Anyone who isn't dead or from another plane of existence
would do well to cover their ears right about now.
— Metatron, Dogma (1999)
Title card from Supernatural Season 9 Episode 18, “Meta Fiction.”
Metatron, the Chancellor of Heaven, is a mystical archangel who serves as the Voice of God. Metatron is both the largest and loftiest of the angels and the closest to God, being of even higher rank than Michael in ancient Judaic lore. Metatron is the Heavenly scribe, both recording the word of the Lord and transmitting it to anyone to whom God has directly spoken. As Heaven’s recording secretary, Metatron is said to be the only being ever to have been seen seated in the presence of the Almighty, and his name says as much, it being frequently translated as “He who sits behind the throne of Heaven.” Continue reading
A Spring-heeled Jack penny dreadful cover
Spring-heeled Jack, “the Terror of London,” is a well-known monstrous villain of Victorian urban legend. Though generally human in appearance, Spring-heeled Jack is said to have demonic characteristics such as bulbous glowing eyes, long, sharp claws of metal, and sometimes even horns. He was often seen in England and Scotland in a bat-like, black winged cloak and a tight suit of black and white oilskin, not unlike a twentieth-century comic book character’s costume. Reports of Spring-heeled Jack speaking, or indeed making any sound, are rare, and it is possible he is mute, though there have been reports of victims hearing fiendish laughter. Another unnatural characteristic commonly attributed to Jack is his ability to spit blue flame. Spring-heeled Jack’s most famous attribute, though, is his ability to escape capture by leaping over tall gates and walls.
The Vodyanoi on an early 20th-century Russian postcard.
The Vodyanoi (водяно́й in Russian) is a water-dwelling demonic creature of Eastern Europe. His appearance can be described as somewhere between that of an elderly man and a toad, with a greenish beard and dripping with muck and weeds. He is a curmudgeonly old spirit whose time outside of his lavish underwater home is often divided between murder and mayhem. Continue reading
Hellhounds are great infernal dogs that hunt the damned, guard the underworld and defend their demonic masters. There are tales of hellhounds in ancient Greek and Viking writings, and legends and even stories of sightings can now be found throughout the world. Hellhounds are often described as oversized black dogs with sharp teeth and glowing red eyes. Hellhounds transcend supernatural categories, alternately considered apparitions (the Black Dogs of Britain), creatures of Faerie (the hellhounds of the Wild Hunt) or demons (the Cajedo Negro of South America). Continue reading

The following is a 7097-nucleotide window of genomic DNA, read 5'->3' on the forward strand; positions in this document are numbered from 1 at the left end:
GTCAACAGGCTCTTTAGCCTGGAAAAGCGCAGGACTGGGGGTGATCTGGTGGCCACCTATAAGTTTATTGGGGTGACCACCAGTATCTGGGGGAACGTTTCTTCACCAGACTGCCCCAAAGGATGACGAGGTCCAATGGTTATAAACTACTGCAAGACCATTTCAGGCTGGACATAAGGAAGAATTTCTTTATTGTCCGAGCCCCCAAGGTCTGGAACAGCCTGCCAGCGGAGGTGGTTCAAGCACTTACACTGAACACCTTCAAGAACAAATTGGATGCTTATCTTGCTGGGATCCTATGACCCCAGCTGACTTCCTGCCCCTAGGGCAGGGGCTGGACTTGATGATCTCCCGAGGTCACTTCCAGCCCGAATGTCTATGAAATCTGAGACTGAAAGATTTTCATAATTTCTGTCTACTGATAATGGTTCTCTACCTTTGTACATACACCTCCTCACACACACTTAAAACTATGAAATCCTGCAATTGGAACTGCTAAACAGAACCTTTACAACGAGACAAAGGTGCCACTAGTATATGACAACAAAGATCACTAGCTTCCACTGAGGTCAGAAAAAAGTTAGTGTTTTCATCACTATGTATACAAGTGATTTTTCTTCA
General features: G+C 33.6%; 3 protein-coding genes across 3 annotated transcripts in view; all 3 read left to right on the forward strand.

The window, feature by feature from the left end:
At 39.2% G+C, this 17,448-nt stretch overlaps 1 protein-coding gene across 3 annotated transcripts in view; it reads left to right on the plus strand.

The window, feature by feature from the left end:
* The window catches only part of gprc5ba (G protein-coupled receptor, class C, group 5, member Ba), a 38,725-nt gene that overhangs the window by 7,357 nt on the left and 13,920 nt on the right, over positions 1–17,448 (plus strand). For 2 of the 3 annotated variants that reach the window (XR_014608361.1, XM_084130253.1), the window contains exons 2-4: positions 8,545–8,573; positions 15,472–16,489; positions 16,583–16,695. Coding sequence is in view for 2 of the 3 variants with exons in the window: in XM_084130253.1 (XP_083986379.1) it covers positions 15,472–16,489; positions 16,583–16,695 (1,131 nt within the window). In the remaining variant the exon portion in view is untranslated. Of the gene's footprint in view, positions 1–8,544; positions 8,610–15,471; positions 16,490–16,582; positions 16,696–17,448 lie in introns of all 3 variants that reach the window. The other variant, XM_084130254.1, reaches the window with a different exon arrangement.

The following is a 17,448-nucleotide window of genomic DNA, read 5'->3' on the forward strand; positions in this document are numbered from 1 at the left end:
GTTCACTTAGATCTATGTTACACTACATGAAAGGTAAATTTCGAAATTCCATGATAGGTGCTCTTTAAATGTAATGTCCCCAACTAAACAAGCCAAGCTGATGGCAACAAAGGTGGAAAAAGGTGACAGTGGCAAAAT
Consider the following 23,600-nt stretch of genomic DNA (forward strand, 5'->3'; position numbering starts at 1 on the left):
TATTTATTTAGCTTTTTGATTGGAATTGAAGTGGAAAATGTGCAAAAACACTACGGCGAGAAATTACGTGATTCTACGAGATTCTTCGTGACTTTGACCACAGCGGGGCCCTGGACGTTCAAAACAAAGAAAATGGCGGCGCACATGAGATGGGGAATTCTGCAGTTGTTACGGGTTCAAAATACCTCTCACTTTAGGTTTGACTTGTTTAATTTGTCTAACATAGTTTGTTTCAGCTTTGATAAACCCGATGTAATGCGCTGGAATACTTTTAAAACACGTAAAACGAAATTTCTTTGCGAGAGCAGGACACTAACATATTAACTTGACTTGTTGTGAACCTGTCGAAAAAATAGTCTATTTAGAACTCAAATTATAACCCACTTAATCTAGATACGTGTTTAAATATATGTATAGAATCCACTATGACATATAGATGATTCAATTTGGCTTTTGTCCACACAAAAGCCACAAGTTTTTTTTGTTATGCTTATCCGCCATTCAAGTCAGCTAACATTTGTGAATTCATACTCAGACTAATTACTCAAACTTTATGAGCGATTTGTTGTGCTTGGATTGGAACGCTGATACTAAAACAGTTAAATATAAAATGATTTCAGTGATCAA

Every angel is terror.
—Rainer Maria Rilke, Duino Elegies, 1923
Gabriel in a fresco from the Tsalenjikha Cathedral by Cyrus Emanuel Eugenicus. 14th c.
The Angel Gabriel (גַּבְרִיאֵל , جبريل) is known throughout the Abrahamic faiths of the world. An archangel by tradition, if not by rank, Gabriel sits at the hand of God. He is called Saint Gabriel in many of the Orthodox Christian Churches, and is the patron saint of messengers. As a Messenger of God himself, Gabriel is one of the few Heavenly Host who communicates with people directly, often appearing as a mortal man.
Gabriel is also a warrior in many traditions, fighting not only in celestial battles alongside his brother Michael, but also on Earth, assisting the prophet Muhammad with strategic advice in many military campaigns. Continue reading
Kaibutsu Ehon (Illustrated Book of Monsters), illustrated by Nabeta Gyokuei, 1881.
Kasha (火車) are a Japanese yōkai that bring the bodies of miscreants to hell as punishment for a life of evil deeds. Kasha are feline demons who are human-sized or larger and walk upright. When Kasha seek to make themselves known, they may be surrounded by flames and their arrival may be signified by the presence of thunder and strong winds. Thus, a Kasha’s appearance will often coincide with stormy weather. When Kasha wish to remain hidden, they can disguise themselves as ordinary cats and live among humans. Kasha prefer the night, just as their mortal feline cousins do.
Then the Lord said to Cain, “Why are you angry? […] if you do not do what is right, sin is crouching at your door; it desires to have you, but you must rule over it.” —Genesis IV:7, 8
The Croucher is an invisible Mesopotanian entrance demon. The customs still observed today of removing one’s shoes before entering a domicile, and carrying a bride over the threshold, may originate with primeval fear of the Croucher. Although unseen, its presence can be felt near doorways when one has the sensation of one’s hair standing on end.
The Croucher is one among many demonic spirits categorized as the rabisu—”those who lie in wait.” While some rabisu, like the Croucher, have been animalistic and vampiric in nature since before the Babylonian Empire, it is believed by some that the rabisu were once malakim of Heaven and fell at the time of the Morningstar’s rebellion, making them amongst the most ancient of earthly demons.